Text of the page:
The frustration is higher since the drafting of the cabinet paper for cabinet approval of the treaties in the first quarter of 2022 and their subsequent handing over to the AG and Minister of Justice by the Minister of Tourism and Culture to date, a series of attempts to know their status to no availed. On 6th June 2022, in my capacity as head of the Copyright Office, visited and attempted direct conversation with AG Dawda Jallow on the matter, he referred me to Mr Abdoulie Colley, Registrar General and head of Industrial Property Office under the Ministry of Justice, who renewed similar hopes to have the treaties get cabinet approval. Sometimes late September to October Colley informed me about cabinet approval of the treaties, but to date, he did not share a copy of the said cabinet approval as promised. On 24th January 2023, I visited Solicitor General and Legal Secretary on the same issue, he also referred me to the same Mr Abdoulie Colley and when contacted for updates, he responded in similar hopes to get them for assembly approval with no timeframe mentioned.
This begs the question of why it has to take four to three months to present such an important international treaty for ratification by the National Assembly as they were alleged to have cabinet approval three to four months ago.
It recalled my role when National Assembly Select Committee in 2021 invited my office, through National Centre for Arts and Culture to advise them on the importance of Gambia’s ratification of the Trademark Protocol otherwise called “The Banjul Protocol on Marks). I told the committee to do so without delay and the fact that, the very protocol was adopted in The Gambia, hence its name “Banjul Protocol” I also advise them to link with Industrial Property Office under AG Chambers and Ministry of Justice as the office dealing with such matters as trademarks, patents among others and in less than a month or so African Regional Intellectual Property Organisation (ARIPO) announced Gambia’s membership to the Banjul Protocol on Marks, so why not the same swift reaction to our Copyright Treaties?.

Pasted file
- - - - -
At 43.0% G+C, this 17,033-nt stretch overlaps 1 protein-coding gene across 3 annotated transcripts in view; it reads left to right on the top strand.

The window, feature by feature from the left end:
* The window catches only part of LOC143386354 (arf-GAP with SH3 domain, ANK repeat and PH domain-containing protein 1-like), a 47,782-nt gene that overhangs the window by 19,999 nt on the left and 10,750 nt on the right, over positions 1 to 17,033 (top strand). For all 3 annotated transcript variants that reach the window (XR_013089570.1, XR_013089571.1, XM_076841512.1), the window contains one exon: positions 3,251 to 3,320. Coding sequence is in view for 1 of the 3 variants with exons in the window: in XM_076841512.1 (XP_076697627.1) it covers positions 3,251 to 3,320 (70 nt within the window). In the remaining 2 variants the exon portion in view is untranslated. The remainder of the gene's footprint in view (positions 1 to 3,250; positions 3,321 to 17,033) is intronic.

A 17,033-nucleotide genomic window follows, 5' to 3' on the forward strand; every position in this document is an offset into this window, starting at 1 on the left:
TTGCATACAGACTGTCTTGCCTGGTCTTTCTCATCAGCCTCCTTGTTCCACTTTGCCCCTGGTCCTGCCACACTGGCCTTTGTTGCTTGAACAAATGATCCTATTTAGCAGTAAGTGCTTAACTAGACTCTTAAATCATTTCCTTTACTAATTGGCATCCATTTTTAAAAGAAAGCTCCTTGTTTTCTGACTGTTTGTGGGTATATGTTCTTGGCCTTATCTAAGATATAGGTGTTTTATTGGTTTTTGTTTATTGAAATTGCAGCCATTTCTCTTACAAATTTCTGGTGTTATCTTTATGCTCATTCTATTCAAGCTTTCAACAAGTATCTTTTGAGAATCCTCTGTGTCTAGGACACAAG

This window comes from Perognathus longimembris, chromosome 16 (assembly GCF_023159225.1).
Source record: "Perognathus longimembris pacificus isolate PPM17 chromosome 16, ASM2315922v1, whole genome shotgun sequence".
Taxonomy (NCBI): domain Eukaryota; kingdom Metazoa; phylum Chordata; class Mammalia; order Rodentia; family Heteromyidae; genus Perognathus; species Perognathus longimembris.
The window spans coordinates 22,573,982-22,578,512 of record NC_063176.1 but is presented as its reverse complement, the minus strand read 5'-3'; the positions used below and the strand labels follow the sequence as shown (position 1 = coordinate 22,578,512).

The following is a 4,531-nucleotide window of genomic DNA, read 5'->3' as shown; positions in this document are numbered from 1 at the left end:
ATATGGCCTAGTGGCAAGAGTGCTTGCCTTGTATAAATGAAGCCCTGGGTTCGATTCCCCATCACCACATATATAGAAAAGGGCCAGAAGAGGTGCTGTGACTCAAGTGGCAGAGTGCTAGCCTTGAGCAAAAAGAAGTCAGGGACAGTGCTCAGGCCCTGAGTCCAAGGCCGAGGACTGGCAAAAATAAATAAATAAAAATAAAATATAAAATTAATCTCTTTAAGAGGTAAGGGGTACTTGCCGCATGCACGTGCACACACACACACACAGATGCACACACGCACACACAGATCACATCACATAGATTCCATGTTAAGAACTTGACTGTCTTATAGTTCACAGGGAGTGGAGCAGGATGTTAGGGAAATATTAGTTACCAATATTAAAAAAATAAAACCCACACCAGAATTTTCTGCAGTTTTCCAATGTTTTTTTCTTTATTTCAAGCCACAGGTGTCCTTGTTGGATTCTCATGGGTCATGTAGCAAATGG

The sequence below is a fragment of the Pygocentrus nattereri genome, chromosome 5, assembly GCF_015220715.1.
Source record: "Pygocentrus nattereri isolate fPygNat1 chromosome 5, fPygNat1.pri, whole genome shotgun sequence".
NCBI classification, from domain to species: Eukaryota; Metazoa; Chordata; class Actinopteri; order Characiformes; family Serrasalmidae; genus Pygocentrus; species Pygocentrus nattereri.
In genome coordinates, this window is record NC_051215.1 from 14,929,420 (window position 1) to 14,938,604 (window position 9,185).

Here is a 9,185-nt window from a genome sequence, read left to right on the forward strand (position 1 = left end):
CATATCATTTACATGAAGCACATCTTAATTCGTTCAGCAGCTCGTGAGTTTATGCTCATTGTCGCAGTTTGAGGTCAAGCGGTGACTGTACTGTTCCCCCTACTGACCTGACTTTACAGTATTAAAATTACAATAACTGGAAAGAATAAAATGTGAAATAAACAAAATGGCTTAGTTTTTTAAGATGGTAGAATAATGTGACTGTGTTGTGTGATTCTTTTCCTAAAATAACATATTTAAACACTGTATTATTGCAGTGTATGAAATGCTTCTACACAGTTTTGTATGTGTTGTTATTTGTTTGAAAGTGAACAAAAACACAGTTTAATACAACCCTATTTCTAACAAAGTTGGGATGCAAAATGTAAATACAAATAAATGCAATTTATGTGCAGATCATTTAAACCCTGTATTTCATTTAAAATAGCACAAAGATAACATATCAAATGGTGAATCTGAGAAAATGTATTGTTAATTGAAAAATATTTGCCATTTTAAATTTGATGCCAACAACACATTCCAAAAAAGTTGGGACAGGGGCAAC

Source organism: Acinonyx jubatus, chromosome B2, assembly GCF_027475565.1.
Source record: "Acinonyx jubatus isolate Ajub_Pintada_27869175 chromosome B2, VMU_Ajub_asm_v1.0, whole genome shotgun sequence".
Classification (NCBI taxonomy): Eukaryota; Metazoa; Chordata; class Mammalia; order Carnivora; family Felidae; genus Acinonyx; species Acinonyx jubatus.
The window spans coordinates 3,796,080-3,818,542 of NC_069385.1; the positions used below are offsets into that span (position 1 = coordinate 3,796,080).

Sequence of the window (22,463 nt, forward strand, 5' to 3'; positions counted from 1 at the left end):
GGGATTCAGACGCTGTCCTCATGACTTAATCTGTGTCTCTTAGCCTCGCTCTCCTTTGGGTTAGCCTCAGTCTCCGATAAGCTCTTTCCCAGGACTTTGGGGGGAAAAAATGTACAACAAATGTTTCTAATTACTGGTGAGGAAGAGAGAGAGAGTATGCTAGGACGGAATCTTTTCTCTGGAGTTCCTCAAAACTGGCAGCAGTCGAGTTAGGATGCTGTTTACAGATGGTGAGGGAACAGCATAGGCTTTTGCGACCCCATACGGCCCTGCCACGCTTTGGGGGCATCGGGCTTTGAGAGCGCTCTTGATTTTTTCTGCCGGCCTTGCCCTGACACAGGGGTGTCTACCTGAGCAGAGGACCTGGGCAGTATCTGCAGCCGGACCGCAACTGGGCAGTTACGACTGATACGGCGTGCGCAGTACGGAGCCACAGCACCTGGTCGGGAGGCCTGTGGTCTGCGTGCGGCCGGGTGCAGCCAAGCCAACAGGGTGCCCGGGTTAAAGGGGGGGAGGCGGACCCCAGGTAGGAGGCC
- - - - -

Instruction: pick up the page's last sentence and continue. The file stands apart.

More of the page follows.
It should be noted that the Copyright Office of The Gambia was established by the 2004 Copyright Act, Cap 95;02, Volume 15, Laws of The Gambia with the Ministry of Tourism and Culture having its portfolio and placed under the National Centre for Arts and Culture (NCAC) by section 56 of the cited act for coordination and administration of Copyright and Related rights affairs in the country.
The Office has a legal mandate to monitor and supervise The Gambia’s position in relation to international conventions, which is the case hand, attempting to have The Gambia sign and ratify the five Copyright Treaties held at the AG Chambers for almost one year now. The Office also advise Government on such matters accordingly, Enlighten and inform the public on a matter relating to copyright and related rights, maintain an effective data bank on authors and other owners of copyright and related rights and their works and undertake other tasks relating to copyright as the Minister may assign to it.
Whereas the Industrial Property Office under the AG Chambers and Ministry of Justice was established by the Industrial Property Act, Laws of The Gambia with protecting trademarks, patents, and industrial design among others.
There is no force under international law, including treaties, conventions and protocols on the enforcement of Intellectual Property (IP) laws in member states. A minimum standard of enforcement of IP laws is required by member states in line with their development needs as per TRIPS Flexibilities, hence IP strategies and policies form part and parcel of measures and mechanisms meant to enhance the minimum standard enforcement requirement.